K-12 and higher education are the two sections that create the textbook industry, and each section has their own dominating publishers.
Studies have shown the cost of textbooks has increased more than an estimated 800% over the span of the last 30 years, and that students are spending nearly $1,000 for their books. While students see an increase at the register, textbook publishers see an increase in their profits.
With the involvement of the Internet, it’s now possible for a student to buy or rent a used textbook. Now textbook publishers not only have to think about the used books being sold at on-campus bookstores, they also have to think about the used books that are available through online retailers like Amazon.
Instead of purchasing their books, students can rent them at a lower price for anywhere between 30 and 180 days. While publishers will still see revenue from the number of books sold, any future revenue they might see will be lower because of books being rented out.
Another Internet textbook revolution that’s started is the implementation of digital textbooks. Since there’s no printing cost to increase prices, publishers can’t sell digital books at the same high price as their physical books. When it comes to K-12 schools, school districts have to pay publishers a subscription fee for a textbook, which lowers the publisher’s profits. A physical textbook might cost $85, but the subscription fee for the digital version of that same textbook might be $22. What this means is that it will take several years for the publisher to make the same profit from their digital textbook as they do their physical textbook.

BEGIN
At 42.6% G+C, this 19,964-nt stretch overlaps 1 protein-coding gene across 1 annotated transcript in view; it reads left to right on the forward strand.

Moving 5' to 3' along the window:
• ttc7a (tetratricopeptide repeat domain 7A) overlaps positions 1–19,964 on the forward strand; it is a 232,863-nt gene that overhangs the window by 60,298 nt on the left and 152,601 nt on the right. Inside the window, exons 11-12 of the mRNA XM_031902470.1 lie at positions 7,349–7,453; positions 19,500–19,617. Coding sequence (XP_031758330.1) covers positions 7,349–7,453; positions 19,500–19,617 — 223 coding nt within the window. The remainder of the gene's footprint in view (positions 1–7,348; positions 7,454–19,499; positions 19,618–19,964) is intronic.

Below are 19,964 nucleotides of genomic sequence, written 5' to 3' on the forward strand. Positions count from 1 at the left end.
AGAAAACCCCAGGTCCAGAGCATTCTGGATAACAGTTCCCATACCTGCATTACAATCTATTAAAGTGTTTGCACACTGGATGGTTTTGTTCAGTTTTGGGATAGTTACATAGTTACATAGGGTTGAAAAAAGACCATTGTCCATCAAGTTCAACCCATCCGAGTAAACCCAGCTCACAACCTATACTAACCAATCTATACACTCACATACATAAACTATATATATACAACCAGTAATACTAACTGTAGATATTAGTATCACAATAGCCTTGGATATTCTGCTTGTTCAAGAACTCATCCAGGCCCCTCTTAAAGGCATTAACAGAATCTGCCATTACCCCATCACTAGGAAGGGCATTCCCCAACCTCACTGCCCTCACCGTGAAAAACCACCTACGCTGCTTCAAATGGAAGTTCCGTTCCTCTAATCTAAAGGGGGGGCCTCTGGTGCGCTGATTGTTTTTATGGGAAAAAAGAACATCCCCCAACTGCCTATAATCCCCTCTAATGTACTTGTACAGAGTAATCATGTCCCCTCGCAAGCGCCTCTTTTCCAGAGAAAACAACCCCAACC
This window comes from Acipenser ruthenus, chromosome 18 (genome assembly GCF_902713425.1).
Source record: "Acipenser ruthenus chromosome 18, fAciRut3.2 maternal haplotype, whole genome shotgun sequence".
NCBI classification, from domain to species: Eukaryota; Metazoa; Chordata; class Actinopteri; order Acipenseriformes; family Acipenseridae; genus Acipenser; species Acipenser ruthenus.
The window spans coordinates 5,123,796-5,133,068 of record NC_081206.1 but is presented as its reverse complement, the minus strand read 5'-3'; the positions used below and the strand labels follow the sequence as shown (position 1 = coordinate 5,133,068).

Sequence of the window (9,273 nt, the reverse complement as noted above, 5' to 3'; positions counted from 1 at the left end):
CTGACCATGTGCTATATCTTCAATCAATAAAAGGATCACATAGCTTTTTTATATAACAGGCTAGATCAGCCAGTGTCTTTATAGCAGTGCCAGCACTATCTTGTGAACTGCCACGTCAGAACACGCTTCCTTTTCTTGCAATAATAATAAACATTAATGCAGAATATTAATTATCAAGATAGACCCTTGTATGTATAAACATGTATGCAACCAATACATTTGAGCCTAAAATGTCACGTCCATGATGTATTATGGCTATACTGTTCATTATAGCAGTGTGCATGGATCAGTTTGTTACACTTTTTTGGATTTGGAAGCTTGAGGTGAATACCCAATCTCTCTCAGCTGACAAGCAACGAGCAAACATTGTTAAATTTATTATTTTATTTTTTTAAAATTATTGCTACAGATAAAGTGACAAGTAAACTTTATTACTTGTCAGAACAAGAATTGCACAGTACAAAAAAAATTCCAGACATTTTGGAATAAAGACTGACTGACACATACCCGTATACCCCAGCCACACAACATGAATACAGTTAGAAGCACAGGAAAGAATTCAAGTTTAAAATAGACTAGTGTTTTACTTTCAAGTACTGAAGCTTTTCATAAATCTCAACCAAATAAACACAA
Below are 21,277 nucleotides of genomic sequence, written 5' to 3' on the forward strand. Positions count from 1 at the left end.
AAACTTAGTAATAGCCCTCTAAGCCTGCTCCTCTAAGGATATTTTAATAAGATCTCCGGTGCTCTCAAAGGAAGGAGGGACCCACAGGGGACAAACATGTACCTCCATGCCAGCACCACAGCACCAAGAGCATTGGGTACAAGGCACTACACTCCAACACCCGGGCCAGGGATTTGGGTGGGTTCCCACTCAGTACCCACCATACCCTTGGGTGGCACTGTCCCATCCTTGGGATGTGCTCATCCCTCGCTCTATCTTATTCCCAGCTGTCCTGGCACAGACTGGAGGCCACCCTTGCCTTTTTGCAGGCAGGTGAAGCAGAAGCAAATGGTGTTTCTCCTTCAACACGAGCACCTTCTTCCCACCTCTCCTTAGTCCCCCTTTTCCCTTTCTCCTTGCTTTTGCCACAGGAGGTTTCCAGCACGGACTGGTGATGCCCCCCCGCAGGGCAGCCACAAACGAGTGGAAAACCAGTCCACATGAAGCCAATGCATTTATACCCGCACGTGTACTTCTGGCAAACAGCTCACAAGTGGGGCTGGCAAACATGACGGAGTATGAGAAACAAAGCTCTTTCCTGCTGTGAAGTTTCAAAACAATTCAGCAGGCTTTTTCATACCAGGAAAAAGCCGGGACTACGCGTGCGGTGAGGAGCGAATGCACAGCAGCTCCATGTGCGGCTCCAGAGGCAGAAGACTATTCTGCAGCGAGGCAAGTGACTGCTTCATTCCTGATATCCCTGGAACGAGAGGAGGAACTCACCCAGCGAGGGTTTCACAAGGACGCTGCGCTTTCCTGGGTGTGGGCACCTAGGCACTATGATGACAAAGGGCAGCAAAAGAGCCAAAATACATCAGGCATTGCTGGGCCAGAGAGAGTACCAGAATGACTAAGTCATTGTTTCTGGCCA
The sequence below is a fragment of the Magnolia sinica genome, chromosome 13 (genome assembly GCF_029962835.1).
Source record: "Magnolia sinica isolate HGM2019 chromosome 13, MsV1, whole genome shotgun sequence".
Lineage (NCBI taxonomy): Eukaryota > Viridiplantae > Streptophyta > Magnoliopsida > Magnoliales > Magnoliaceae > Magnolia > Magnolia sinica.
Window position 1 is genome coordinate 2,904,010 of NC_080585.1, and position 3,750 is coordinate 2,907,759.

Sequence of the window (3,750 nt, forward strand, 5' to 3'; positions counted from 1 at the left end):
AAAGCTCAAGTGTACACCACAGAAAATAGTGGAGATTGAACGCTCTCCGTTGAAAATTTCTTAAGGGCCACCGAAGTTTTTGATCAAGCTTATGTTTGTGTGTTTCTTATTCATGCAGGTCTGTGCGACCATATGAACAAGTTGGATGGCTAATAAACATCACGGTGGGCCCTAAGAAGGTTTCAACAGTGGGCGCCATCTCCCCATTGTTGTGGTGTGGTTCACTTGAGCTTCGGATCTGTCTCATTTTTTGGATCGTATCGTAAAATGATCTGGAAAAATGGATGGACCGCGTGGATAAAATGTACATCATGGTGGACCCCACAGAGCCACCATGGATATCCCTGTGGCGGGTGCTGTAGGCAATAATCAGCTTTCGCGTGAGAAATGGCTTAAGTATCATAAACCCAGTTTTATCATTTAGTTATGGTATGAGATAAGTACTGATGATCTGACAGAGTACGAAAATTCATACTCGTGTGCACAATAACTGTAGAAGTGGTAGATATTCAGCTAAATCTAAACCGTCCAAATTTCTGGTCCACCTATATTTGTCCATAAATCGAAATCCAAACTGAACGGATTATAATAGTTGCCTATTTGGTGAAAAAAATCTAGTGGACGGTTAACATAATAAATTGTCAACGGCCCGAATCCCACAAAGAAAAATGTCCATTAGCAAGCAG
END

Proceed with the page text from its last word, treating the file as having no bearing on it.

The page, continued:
New Marketplace of Ideas
Another major change brought on by the Internet to the textbook industry is the opportunity for different competitors to stake their claim on the textbook publisher playing field. Some of the new competitors offer less expensive textbook alternatives and also allow college instructors to personalize textbooks to suit their class, which is similar to the Open Educational Resources (OER) approach. Students have the option of either buying a single textbook or paying more for access to a full catalog.
One of the reasons that an open textbook approach will be beneficial to students and school districts is that it will save them money. It’s also easier to update and personalize an open textbook. In California, legislation was signed that facilitated the creation of 50 open textbooks that are intended to be used by lower-division classes and students who could either buy or download their books.
With open online education, students don’t even have to buy a textbook, they have all of the necessary course materials available online. Even if open online education doesn't completely replace the textbook industry, it can still be used as a supplemental learning tool.
In 2013, the Affordable College Textbook Act was unveiled in the hopes of speeding up the implementation of open textbooks. The act would create grants for the creation of pilot programs that would develop open textbooks as a way for higher education students to save money.
One potential issue with this act is that a traditional textbooks publisher might argue that the legislation ruins the fundamental concept of the free marketplace. The problem with this argument is that it removes the fact that the US government is a participant in that free textbook marketplace through the form of school districts and government subsidies.
All of these new changes to the textbook industry have forced traditional publishers to alter the way that they conduct business, such as offering course management and other education services.
- Isolated Stack of Books by Super trooper
- Teenage Guy on Computer by imagerymajestic
- Classroom of Students by Ambro